March 23, 2012
By Allison Cohen and Amy Kaufman*
Diagnostic Medical-Test Patents Limited by U.S. High Court
The U.S. Supreme Court put new limits on the availability of patents for diagnostic medical tests, ruling in favor of the Mayo Clinic in a decision that will shape the growing field of personalized healthcare. The justices Tuesday said two patents owned by Nestle SA's Prometheus unit are invalid because they cover a natural phenomenon. Prometheus argued that the patents concerned an application of a law of nature, not the law itself.
The case tested the types of medical inventions that are eligible for legal protection. Companies, trade groups, and lawyers filed more than two dozen legal briefs, many warning that the court's ruling might have widespread, unintended ramifications. Each side in the case said a defeat might stifle innovation. Writing for the Court, Justice Stephen Breyer pointed to "a concern that patent law not inhibit further discovery by improperly tying up the future use of laws of nature." Patent protection is important for companies that are focusing on personalized medicine. The field involves determining whether a patient is genetically susceptible to a particular disease or would be especially responsive to certain medicines.
The patents covered a method for determining the proper dosage of thiopurine, a stomach medicine, based on the rate at which particular patients metabolize the drug. Doctors can use the method, which involves testing blood for metabolites, to maximize effectiveness and limit toxic side effects while treating Crohn's disease and other inflammatory bowel illnesses.
Prometheus sued two units of the Mayo Clinic, the nonprofit medical practice based in Rochester, MN. Mayo at one point shipped patient samples to Prometheus and paid the company to perform the test. That relationship ended in 2004, when Mayo created its own test.
Mayo contended the patents would give Prometheus a monopoly over all uses of the natural relationship between the metabolites created by thiopurine and the drug's impact on the human body. The patents are so broad they would bar doctors familiar with the Prometheus method from even thinking about the connection between metabolite levels and the proper dosage for a patient, Mayo's lawyers said.
Breyer agreed with that reasoning, saying, "the steps add nothing of significance to the natural laws themselves." The decision reversed a ruling by the U.S. Court of Appeals for the Federal Circuit, which specializes in patent issues. The ruling was surprising and a "real departure" from past Supreme Court cases, said a Washington lawyer who filed a brief on behalf of SAP urging the court not to restrict software and computer patents.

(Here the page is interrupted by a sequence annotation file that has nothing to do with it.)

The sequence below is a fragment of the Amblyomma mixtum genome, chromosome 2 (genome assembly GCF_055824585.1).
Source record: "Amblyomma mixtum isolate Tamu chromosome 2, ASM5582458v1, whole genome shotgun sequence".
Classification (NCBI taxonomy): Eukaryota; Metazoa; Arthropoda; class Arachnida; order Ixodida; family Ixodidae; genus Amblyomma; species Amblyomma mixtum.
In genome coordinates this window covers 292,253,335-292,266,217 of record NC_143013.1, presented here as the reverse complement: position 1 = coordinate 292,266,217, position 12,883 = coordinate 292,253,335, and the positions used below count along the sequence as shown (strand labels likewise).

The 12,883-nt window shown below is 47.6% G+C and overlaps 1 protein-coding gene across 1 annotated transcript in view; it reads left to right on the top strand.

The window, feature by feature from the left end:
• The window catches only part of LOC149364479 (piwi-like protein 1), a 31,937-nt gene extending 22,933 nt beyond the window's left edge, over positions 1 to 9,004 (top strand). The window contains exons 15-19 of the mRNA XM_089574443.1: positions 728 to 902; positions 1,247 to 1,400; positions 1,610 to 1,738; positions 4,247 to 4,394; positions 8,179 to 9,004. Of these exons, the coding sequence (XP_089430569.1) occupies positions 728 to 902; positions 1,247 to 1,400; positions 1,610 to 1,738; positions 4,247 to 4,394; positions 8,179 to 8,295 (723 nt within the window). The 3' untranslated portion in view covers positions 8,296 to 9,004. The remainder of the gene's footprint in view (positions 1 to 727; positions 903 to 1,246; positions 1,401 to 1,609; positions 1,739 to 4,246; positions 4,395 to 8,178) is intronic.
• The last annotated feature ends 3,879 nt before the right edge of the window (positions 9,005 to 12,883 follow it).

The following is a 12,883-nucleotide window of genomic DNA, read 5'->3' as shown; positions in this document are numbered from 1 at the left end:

Greg Stohr, Diagnostic Medical-Test Patents Limited by U.S. High Court, Bloomberg News (March 20, 2012).
Med Schools Shift Focus to Team-Based Care
In their first year of medical school, students at the Medical University of South Carolina join with students from all of the university's degree programs, including nursing, pharmacy, and health administration. During a semester, the students work in teams to solve a hypothetical patient sentinel event. They must determine what went wrong and come up with multiple recommendations for the patient's care. The exercise is part of a required course implemented in 2009 to give students their first exposure to interprofessional care.
"The idea is that they learn, for all healthcare providers, what the scope of practice is and what the responsibilities are, so that they can really reach out and use other professionals to the best of their ability," said Amy Blue, PhD, family medicine professor and director of the University's Creating Collaborative Care program.
As the nation shifts toward more team-based care and the medical home model, medical schools are working to provide their graduates with the skills needed to use these approaches in a changing healthcare system. Interprofessional training is offered or being developed at several schools, including East Tennessee State University, the University of California San Diego, Loyola University Chicago, Thomas Jefferson University in Philadelphia, and the University of Kentucky.
In addition, six national associations of health professionals have formed the Interprofessional Education Collaborative. The group's goal is to better integrate and coordinate the education of nurses, physicians, dentists, pharmacists, and other health professionals to provide more collaborative care. "We believe this is the future of quality patient care," said Lucinda Maine, PhD, RPh, executive vice president and chief executive officer of the American Association of Colleges of Pharmacy, which is part of the initiative.